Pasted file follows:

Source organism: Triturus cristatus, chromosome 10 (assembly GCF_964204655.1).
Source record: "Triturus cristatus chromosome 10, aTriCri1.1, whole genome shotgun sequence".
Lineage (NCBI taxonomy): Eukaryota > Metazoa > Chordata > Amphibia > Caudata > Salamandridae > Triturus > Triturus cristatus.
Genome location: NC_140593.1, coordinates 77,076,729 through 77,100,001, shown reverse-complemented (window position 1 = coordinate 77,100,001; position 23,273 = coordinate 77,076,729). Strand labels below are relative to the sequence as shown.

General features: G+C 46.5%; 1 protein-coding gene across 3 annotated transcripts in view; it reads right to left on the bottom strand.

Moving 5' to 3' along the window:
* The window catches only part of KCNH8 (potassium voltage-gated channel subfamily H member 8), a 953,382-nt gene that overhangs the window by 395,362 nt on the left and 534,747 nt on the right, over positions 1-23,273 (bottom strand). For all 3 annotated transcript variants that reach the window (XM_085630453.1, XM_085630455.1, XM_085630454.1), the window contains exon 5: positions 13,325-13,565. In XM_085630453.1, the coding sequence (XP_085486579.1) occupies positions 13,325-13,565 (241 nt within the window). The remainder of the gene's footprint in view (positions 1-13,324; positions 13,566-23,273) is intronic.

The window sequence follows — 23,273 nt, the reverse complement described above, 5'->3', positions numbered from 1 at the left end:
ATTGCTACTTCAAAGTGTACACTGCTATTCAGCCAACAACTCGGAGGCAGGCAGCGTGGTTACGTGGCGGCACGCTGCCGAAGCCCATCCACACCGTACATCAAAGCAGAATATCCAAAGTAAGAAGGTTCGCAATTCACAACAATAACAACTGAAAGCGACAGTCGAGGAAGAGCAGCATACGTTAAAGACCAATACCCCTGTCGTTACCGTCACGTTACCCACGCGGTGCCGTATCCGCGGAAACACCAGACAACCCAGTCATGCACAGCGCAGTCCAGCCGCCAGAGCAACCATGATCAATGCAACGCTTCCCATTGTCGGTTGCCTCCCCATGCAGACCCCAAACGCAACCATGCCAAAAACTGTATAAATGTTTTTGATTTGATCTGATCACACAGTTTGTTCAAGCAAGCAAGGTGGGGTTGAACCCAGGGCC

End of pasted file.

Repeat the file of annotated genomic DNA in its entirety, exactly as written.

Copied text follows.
Source organism: Triturus cristatus, chromosome 10 (assembly GCF_964204655.1).
Source record: "Triturus cristatus chromosome 10, aTriCri1.1, whole genome shotgun sequence".
Lineage (NCBI taxonomy): Eukaryota > Metazoa > Chordata > Amphibia > Caudata > Salamandridae > Triturus > Triturus cristatus.
Genome location: NC_140593.1, coordinates 77,076,729 through 77,100,001, shown reverse-complemented (window position 1 = coordinate 77,100,001; position 23,273 = coordinate 77,076,729). Strand labels below are relative to the sequence as shown.

General features: G+C 46.5%; 1 protein-coding gene across 3 annotated transcripts in view; it reads right to left on the bottom strand.

Moving 5' to 3' along the window:
* The window catches only part of KCNH8 (potassium voltage-gated channel subfamily H member 8), a 953,382-nt gene that overhangs the window by 395,362 nt on the left and 534,747 nt on the right, over positions 1-23,273 (bottom strand). For all 3 annotated transcript variants that reach the window (XM_085630453.1, XM_085630455.1, XM_085630454.1), the window contains exon 5: positions 13,325-13,565. In XM_085630453.1, the coding sequence (XP_085486579.1) occupies positions 13,325-13,565 (241 nt within the window). The remainder of the gene's footprint in view (positions 1-13,324; positions 13,566-23,273) is intronic.

The window sequence follows — 23,273 nt, the reverse complement described above, 5'->3', positions numbered from 1 at the left end:
ATTGCTACTTCAAAGTGTACACTGCTATTCAGCCAACAACTCGGAGGCAGGCAGCGTGGTTACGTGGCGGCACGCTGCCGAAGCCCATCCACACCGTACATCAAAGCAGAATATCCAAAGTAAGAAGGTTCGCAATTCACAACAATAACAACTGAAAGCGACAGTCGAGGAAGAGCAGCATACGTTAAAGACCAATACCCCTGTCGTTACCGTCACGTTACCCACGCGGTGCCGTATCCGCGGAAACACCAGACAACCCAGTCATGCACAGCGCAGTCCAGCCGCCAGAGCAACCATGATCAATGCAACGCTTCCCATTGTCGGTTGCCTCCCCATGCAGACCCCAAACGCAACCATGCCAAAAACTGTATAAATGTTTTTGATTTGATCTGATCACACAGTTTGTTCAAGCAAGCAAGGTGGGGTTGAACCCAGGGCC